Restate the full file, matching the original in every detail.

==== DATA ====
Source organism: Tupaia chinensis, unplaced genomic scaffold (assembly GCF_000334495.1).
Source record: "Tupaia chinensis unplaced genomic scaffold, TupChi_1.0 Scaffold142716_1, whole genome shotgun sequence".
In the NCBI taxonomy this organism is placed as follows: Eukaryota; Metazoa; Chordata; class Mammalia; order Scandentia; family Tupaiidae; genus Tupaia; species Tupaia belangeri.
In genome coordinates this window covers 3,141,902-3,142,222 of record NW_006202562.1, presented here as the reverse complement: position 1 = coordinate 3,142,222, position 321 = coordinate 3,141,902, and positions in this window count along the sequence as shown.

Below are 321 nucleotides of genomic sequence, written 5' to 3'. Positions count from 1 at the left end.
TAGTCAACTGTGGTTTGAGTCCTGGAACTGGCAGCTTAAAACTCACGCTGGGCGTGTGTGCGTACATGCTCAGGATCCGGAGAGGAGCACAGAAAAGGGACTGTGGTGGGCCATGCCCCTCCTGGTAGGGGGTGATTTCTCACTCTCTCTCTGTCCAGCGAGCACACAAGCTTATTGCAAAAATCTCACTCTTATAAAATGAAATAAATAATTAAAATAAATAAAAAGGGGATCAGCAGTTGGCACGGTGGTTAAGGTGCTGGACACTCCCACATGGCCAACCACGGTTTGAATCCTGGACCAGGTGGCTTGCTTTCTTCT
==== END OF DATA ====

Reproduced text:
Source organism: Tupaia chinensis, unplaced genomic scaffold (assembly GCF_000334495.1).
Source record: "Tupaia chinensis unplaced genomic scaffold, TupChi_1.0 Scaffold142716_1, whole genome shotgun sequence".
In the NCBI taxonomy this organism is placed as follows: Eukaryota; Metazoa; Chordata; class Mammalia; order Scandentia; family Tupaiidae; genus Tupaia; species Tupaia belangeri.
In genome coordinates this window covers 3,141,902-3,142,222 of record NW_006202562.1, presented here as the reverse complement: position 1 = coordinate 3,142,222, position 321 = coordinate 3,141,902, and positions in this window count along the sequence as shown.

Below are 321 nucleotides of genomic sequence, written 5' to 3'. Positions count from 1 at the left end.
TAGTCAACTGTGGTTTGAGTCCTGGAACTGGCAGCTTAAAACTCACGCTGGGCGTGTGTGCGTACATGCTCAGGATCCGGAGAGGAGCACAGAAAAGGGACTGTGGTGGGCCATGCCCCTCCTGGTAGGGGGTGATTTCTCACTCTCTCTCTGTCCAGCGAGCACACAAGCTTATTGCAAAAATCTCACTCTTATAAAATGAAATAAATAATTAAAATAAATAAAAAGGGGATCAGCAGTTGGCACGGTGGTTAAGGTGCTGGACACTCCCACATGGCCAACCACGGTTTGAATCCTGGACCAGGTGGCTTGCTTTCTTCT